You couldn’t possibly have thought that I’d write about trips to Paris, Barcelona and Madrid and forget about the food. No, no. The food is getting its own blog post.
We’ll start in Paris, where I went for the stereotypical ham and cheese crepes followed by ultra buttery croissants on my lunch breaks. The dinners were standard three-course affairs and oh-so French.
My last meal was the highlight, enjoyed with my friend Grace and our kind host from Couchsurfing. We picked a random, inviting spot in a cobble-stoned alleyway in the Latin Quarter, where a grizzled man played the accordion for hours.
First course: salade de gésiers. A simple salad topped with birds’ second stomachs, or, gizzards. Cooked long and slow in lots of fat, the organs came out rich and tender.
Second course: steak-frites. Our Parisian host scanned the menu options, with tantalizing mains like trout with grapes and boeuf bourguignon, and insisted that the classic steak-frites was the only way to go. We obeyed and we were pleased. The sirloin was juicy, the sauce was peppery and the fries were even up to Belgian standards.
Third course: île flottante. My first encounter with this French dessert, literally translating to “floating island,” was a rousing success. Light, fluffy meringue sits atop sweet crème anglaise, and in this case, a dash of coffee liqueur was drizzled on for good measure. Think of that soft, airy belly of a pavlova, and set it against a thin vanilla custard. Heavenly.
Spain was an entirely different story, filled with small bites and fast wonders. It begins with Mercat de La Boqueria, a rightfully overcrowded delight of the senses.
The market is a huge, covered maze right off La Rambla in Barcelona, selling everything edible you could imagine. Rainbows of fruit captivate hoards of tourists, as do long rows of fresh seafood, featuring enormous fish, eel and live crustaceans. Then there are the meat counters, with whole rabbit and various preparations of succulent pig. Then there are mini restaurants, serving up probably some of the city’s best food to the lucky few squatting occupants. Then there are small tapas stands, frying up mini octopi (pulpitos) with a squeeze of lemon, as pictured above. Sugary confections are available too, and I couldn’t resist diving into a flaky Catalan pastry — which I unfortunately I can’t remember nor find the name of! — topped with fried pork rind. Sweet, salty, slightly meaty goodness.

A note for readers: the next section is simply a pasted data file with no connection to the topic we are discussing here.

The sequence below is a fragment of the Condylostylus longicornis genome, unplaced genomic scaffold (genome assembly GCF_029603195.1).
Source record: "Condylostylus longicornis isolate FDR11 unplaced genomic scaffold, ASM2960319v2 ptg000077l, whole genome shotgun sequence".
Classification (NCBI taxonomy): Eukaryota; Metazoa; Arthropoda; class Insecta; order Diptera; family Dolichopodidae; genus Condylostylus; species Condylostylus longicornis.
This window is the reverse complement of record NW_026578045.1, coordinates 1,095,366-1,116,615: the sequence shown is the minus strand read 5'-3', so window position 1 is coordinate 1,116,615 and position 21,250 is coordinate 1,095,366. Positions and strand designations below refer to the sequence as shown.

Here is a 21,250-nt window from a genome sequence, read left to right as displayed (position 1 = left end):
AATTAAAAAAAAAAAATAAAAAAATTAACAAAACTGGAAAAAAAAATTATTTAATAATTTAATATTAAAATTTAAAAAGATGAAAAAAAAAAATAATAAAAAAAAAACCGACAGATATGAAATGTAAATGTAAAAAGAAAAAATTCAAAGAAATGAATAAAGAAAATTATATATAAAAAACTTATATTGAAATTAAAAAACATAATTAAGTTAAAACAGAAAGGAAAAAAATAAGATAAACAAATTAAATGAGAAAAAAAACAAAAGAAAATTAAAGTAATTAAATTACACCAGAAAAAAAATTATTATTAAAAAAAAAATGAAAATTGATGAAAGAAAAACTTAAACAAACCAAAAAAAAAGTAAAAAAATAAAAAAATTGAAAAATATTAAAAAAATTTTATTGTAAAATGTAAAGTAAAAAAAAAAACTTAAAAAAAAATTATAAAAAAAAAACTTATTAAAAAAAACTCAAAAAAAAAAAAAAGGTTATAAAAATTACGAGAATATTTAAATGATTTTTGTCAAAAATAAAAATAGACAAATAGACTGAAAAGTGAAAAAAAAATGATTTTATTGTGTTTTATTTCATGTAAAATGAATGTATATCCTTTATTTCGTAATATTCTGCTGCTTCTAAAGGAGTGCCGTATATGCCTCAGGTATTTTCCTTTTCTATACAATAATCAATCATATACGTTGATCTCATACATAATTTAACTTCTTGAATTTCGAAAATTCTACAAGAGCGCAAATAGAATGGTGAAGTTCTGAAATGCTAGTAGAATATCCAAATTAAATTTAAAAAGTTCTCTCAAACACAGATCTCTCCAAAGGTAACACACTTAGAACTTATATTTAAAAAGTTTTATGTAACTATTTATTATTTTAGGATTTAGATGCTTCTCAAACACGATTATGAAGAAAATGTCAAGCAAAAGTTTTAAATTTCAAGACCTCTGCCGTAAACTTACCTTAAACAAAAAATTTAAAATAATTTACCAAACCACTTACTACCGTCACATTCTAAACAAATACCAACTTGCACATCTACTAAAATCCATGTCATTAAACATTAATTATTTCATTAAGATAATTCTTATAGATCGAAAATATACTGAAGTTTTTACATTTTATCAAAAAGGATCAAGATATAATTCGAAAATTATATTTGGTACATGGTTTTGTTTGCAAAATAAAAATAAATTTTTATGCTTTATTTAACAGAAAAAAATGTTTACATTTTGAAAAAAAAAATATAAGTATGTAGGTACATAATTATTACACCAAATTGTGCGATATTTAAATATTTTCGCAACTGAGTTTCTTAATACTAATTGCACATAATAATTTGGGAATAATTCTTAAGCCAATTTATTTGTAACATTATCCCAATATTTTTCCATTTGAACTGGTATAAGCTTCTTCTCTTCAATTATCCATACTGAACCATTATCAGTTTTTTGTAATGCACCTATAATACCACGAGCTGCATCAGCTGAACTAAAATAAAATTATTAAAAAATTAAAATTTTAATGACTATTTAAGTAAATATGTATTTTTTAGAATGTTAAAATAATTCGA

Our last night in Barcelona was spent at a random restaurant on a random side street, which ended up much more elegant than we had expected. The seafood paella — a Spanish rice dish with meat and saffron — was by far the best I’ve ever had. The top and sides were crunchy, the cuttlefish was fresh and the shrimp heads were prominent.
In Madrid, the market of interest was the Mercado de San Miguel, a positively gorgeous indoor market in the city center. It’s chic, gourmet and clearly for foodies. Most impressive was the array of Iberian Ham, likely the most mouthwatering cured ham in the world, requiring just the right pigs fed just the right diets and dried in just the right way.
Lunches were bocadillos, long Spanish sandwiches, from traditional, Spaniard-filled bars around the city. On one occasion, healthy calamari was freshly breaded and fried before being laid on the baguette. Another instance was a baguette stuffed with tortilla, the thick and oily fried potato omelet. Another meal was at a mini bocadillo chain, Cerveceria 100 Montaditos, where we partook in smoked salmon with sea worms (gulas). Crunchy!
A necessary stop for legendary churros and chocolate took place at San Gines, which boasted a line out the door, an old-fashioned, upscale interior and chaotic energy. Churros in Spain aren’t lathered in sugar and cinnamon like they are in Mexico. They’re simple and fried, either in the traditional skinny fashion or as porras, which are thicker and chewier. Then they’re dipped in hot chocolate, if you could even call it that. The chocolate may be served in a mug, but it’s thick and dense, more readily consumed with a spoon than by sipping.
And that leaves tapas, the ultimate experience left for my last dinner in Spain.
Four of us trekked out to El Respiro, a nondescript bar with a pulsating energy, old ladies on slot machines and a live football match on the television. My friend was somewhat buddy-buddy with a bartender, and our hope was for more free tapas.
Yes, I said more free tapas, as in tapas are free to begin with. You go into a bar, order a small beer or sangria, and the food comes as a complimentary accompaniment.
Our night started out ordinary, with one tapa of potatoes, peppers and chicken and a plate of patates bravas. The patates bravas, a common dish of pan-fried potatoes drenched in a spicy tomato sauce, was devoured in minutes. Luckily, we didn’t have to wait long for the plate to be refilled.
Then our cheeky bartender bought out flowers for the girls, and a new tapa of potatoes, crispy lardons and spicy peppers. Then one girl ordered croquettes so I could experience the dreamy, deep-fried fritter of béchamel and ham. Then the bartender brought out mini croquettes. Then he brought bright yellow paella. Then more patates bravas. Then lollipops.
My old and new friends were as floored as I was — this kind of love and this level of free food hadn’t happened to any of them in their three months in Madrid. And yet, it was so very Madrid.